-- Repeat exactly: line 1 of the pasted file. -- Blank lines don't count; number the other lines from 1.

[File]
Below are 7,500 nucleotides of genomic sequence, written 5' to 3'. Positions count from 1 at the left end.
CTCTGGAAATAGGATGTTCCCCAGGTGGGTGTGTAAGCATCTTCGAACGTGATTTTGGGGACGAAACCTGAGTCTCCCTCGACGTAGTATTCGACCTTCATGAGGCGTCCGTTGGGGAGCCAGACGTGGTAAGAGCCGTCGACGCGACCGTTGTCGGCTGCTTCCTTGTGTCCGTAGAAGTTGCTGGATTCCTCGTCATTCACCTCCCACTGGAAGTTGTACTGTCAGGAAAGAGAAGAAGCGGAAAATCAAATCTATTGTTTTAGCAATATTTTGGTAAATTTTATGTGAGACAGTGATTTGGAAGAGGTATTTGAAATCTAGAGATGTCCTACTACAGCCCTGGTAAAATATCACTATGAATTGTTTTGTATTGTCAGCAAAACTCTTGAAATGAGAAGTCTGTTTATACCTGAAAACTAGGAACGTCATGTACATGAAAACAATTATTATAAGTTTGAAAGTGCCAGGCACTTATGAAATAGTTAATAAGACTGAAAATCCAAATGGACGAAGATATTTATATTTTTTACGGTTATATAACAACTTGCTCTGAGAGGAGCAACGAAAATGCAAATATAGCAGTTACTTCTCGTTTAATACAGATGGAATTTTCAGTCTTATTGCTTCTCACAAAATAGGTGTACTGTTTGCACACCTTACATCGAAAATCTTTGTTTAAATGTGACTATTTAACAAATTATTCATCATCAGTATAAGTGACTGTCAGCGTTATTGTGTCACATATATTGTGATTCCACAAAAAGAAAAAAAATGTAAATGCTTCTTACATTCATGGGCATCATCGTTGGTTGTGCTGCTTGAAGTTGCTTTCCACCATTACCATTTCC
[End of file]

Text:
Below are 7,500 nucleotides of genomic sequence, written 5' to 3'. Positions count from 1 at the left end.